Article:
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Tuesday, August 25, 1998 Published at 17:03 GMT 18:03 UK


World: South Asia

India bans CD-Rom for crossing the line

The Line of Control: A cartographer's nightmare

The Indian government has banned imports of a CD-Rom version of the world famous Encyclopaedia Britannica because it disagrees with the way the borders are depicted in a map of the disputed region of Kashmir.

Control of Kashmir has been divided between India and Pakistan since the two countries fought a war shortly after they became independent 51 years ago.

Both countries say the ceasefire line - known as the Line of Control - between their two armies in Kashmir should not be shown as an international border.

The Line of Control has often been the scene of fighting between the hundreds of thousands of troops stationed there by each side.

BBC Delhi Correspondent Daniel Lak says that while there have been small shifts in its position over the years, the overall line has remained largely the same for more than five decades.

Sensitivities

He adds that journalists, graphic designers, map-makers and almost anyone else who ventures to depict the disputed region of Kashmir is familiar with Indian and Pakistani sensitivities over where the frontier should be drawn.


[ image: Encyclopaedia Britannica: a British institution]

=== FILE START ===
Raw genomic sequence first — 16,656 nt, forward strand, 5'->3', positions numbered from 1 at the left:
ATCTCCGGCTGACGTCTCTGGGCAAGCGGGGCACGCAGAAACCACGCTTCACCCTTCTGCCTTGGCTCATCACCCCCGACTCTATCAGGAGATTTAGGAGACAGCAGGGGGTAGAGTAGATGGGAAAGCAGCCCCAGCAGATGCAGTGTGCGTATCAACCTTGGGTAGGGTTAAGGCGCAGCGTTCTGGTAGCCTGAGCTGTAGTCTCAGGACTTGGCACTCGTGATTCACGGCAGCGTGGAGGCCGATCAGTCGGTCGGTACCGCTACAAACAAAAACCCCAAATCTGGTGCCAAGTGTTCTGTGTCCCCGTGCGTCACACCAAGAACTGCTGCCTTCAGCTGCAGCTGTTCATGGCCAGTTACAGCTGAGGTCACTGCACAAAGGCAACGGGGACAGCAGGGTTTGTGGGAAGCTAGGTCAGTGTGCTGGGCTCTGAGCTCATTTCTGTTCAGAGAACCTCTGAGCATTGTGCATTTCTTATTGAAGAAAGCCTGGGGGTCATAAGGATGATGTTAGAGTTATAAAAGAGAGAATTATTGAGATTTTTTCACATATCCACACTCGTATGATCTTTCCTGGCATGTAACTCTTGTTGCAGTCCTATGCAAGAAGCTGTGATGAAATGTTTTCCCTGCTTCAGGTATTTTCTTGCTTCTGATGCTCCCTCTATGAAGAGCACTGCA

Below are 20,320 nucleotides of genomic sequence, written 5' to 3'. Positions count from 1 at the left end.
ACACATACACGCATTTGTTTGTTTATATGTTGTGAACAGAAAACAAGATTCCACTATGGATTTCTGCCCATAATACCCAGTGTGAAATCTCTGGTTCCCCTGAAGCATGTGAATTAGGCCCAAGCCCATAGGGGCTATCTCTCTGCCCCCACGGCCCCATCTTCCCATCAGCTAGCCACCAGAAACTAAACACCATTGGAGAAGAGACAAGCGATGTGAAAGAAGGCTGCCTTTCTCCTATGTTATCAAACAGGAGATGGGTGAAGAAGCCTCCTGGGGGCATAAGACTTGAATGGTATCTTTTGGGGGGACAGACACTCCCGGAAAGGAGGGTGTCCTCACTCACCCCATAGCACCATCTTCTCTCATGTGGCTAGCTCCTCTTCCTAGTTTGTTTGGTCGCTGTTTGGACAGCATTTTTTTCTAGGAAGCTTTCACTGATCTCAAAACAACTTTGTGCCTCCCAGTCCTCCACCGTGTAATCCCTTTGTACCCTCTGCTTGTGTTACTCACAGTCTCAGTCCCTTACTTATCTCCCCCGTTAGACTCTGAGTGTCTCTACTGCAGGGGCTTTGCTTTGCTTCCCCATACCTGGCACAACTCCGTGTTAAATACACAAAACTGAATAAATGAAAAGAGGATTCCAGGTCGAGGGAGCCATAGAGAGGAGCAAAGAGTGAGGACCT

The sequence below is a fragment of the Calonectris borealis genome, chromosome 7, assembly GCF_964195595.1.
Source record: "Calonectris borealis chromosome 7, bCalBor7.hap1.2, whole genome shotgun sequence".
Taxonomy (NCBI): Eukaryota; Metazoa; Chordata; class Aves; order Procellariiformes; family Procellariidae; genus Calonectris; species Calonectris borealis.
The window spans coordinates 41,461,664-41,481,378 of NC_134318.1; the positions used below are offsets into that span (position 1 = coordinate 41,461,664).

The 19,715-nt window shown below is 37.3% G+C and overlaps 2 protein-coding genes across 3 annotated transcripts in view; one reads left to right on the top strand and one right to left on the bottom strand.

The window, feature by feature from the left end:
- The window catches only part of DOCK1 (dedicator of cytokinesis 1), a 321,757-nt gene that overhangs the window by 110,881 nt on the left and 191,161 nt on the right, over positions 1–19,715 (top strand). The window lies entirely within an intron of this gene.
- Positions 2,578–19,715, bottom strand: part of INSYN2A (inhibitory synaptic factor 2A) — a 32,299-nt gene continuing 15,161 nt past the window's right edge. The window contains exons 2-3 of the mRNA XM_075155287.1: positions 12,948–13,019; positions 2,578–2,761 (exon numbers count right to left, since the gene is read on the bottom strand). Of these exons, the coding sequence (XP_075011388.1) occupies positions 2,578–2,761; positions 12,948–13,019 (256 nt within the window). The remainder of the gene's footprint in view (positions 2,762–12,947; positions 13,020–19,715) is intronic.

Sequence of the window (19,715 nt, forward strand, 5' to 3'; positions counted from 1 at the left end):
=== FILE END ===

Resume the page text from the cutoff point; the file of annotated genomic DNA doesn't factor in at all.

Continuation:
Encyclopaedia Britannica: a British institution
Indian maps show the entire territory as part of Indian soil, in line with Delhi's insistence that Kashmir has been an integral part of the country since the Kashmiri Maharajah opted to join India, not Pakistan in 1947.

Pakistan insists that the old United Nations resolutions calling for ordinary Kashmiris to vote on their political future must be respected. Our correspondent says the assumption behind this is that the largely Muslim population of the disputed region would choose to be part of Pakistan.

All maps appearing in international publications in India must depict Kashmir as part of Indian territory or risk being prominently marked as being wrong.

This task is usually done by censors who stamp offending maps with the words: "External boundaries of India as depicted are neither correct nor authentic".

However, our correspondent says in the case of the CD-Rom version of the Encyclopaedia Britannica, this has proved impossible - thus the ban.



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